We see no reason to differ with the learned District Judge in his finding that the transaction between Bleetstein and Gross was not a sale. Indeed, there is no substantial evidence to the contrary. Gross’s testimony, which alone could be counted on to establish one, is to the last degree unsatisfactory, yet, so far as it permits of intelligible understanding, it seems to us to bear out Bleetstein’s story that he did not mean to accept Gross as a buyer, but to give him the skins to sell on commission. It is true that his language is not wholly consistent, but he was ignorant, spoke English badly, and it is impossible to reconcile all that he said. At worst, it was a fair question of fact, and we are not disposed to disturb the finding of the experienced judge who saw the witnesses and reached his own conclusion.

This being true, there was nothing unlawful in Bleetstein’s reclaiming so many as he could find in specie, either in Gross’s possession or in that of the dyers, whose lien he paid. Ludvigh v. American Woolen Co., 231 U.S. 522, 34 S. Ct. 161, 58 L. Ed. 345. Similarly, as to the notes of the buyers from Gross, we agree that, so far as these represented the original value of the skins, independently of Gross’s payments for their dressing and dyeing, Bleetstein might retain their proceeds. As to the remainder, Gross had a lien on the notes, and they were general assets in his hands, which he might not

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transfer to Bleetstein in recoupment for other skins, whose proceeds he had dissipated. Finally, we agree that the skins, received in recoupment for those skins which Gross had sold, and whose proceeds he had converted, were also general assets, and might not be so transferred. In short, we altogether agree with the division of the property received.

However, it seems to us that the defendant, although it was not a creditor of Gross in the sense of accepting him as a purchaser, was Bleetstein’s principal, and was equally liable with him, to the extent that he took property, not its own, in satisfaction of Gross’s liability, arising from his conversion of the purchase price of its skins. The relation of Bleetstein to the defendant was that of a del credere factor, who is none the less an agent, though he guarantees the credit of those buyers whom he selects. The fact that, upon shipping goods to Bleetstein, the defendant charged him on its books, did not change the relation manifested by the fact that he was to receive only a commission upon their sale, and might return them if he was unable to sell. On the one hand, the defendant retained title to the skins both in Bleetstein’s hands and in Gross’s; and, on the other, it was charged with Bleetstein’s knowledge at the time when he received the preference.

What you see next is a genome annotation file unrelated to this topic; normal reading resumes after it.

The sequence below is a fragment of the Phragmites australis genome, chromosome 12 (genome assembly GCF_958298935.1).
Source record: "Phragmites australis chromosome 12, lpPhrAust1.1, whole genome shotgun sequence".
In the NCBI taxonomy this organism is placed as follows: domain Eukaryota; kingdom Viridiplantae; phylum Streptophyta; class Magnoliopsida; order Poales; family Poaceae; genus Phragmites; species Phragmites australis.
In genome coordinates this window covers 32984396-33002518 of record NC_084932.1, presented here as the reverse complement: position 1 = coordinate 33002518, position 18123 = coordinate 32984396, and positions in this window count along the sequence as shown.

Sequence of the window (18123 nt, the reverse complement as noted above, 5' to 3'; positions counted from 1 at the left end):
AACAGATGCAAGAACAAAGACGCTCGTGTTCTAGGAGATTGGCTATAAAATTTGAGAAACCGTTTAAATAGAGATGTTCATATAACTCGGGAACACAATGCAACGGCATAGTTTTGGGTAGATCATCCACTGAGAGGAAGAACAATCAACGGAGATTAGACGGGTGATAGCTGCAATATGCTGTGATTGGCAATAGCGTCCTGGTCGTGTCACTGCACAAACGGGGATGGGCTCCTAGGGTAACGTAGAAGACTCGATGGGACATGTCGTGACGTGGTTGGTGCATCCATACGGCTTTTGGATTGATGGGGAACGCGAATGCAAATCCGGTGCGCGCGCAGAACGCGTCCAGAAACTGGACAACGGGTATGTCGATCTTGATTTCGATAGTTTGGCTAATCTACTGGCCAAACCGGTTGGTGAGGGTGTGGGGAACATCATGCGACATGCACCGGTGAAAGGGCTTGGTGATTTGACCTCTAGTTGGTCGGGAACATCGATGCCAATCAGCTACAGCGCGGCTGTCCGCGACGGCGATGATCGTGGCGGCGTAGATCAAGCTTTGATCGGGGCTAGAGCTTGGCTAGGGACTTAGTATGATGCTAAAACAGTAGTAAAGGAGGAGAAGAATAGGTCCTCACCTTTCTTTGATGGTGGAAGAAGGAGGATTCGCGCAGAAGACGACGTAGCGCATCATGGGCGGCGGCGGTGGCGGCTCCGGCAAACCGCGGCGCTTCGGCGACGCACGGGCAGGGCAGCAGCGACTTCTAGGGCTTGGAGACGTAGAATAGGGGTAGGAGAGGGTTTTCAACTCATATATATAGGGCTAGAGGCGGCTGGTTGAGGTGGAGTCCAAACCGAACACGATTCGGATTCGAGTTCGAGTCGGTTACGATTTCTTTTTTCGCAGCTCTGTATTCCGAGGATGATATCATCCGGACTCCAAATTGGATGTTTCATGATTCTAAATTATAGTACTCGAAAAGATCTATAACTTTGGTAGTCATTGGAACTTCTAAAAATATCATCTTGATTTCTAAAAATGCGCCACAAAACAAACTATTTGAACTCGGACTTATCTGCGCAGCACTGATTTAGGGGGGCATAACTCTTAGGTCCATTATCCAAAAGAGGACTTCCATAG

Therefore it makes no difference whether Gross knew the defendant in the transaction or not. If not, the defendant was none the less Bleetstein’s undisclosed principal, and when Gross sold the skins and converted the proceeds he became liable as well to the defendant as to Bleetstein. Nor does it matter whether Bleetstein exceeded his authority in consigning the skins. They remained none the less the defendant’s. When Gross sold them, he may have converted them; that is, if Bleetstein had no power to authorize their sale, but only to sell them himself. If so, Gross was personally liable to the defendant, whose agent might not receive a preferential discharge of that liability. If, on the other hand, Bleetstein was authorized, while Gross’s sales were not a conversion, the proceeds still were the defendant’s, as the skins had been. His conversion of these created a liability to the defendant, and that might not be preferred.

The only difference which can arise from Bleetstein’s lack of authority is that the whole value of the notes might then be a liability of the defendant’s on which no payment would stand. But certainly Bleetstein was acting in the defendant’s behalf; if so, it could ratify his attempted bestowal on Gross of a power to sell. This would make the notes, to the extent of the value of the raw skins, its property, and allow it to retake them pro tanto. It may assert its right to ratify Bleetstein’s exercise of a dubious authority. Hence it is liable on any theory to the extent that Bleetstein was held liable, but to no more.

Moreover, the defendant may not claim to be a bona fide purchaser for value on the theory that, when Bleetstein turned over the proceeds, he was discharging his obligation to the defendant as a del credere factor. It was charged with Bleetstein’s notice of Gross’s insolvency when he collected the salvage.

Since Bleetstein did not appeal from the decree against him, he is not a party in this court. The decree against him cannot, therefore, be disturbed; but the decree dismissing the bill against the defendant is reversed, and the cause remanded for further proceedings in accordance with the foregoing.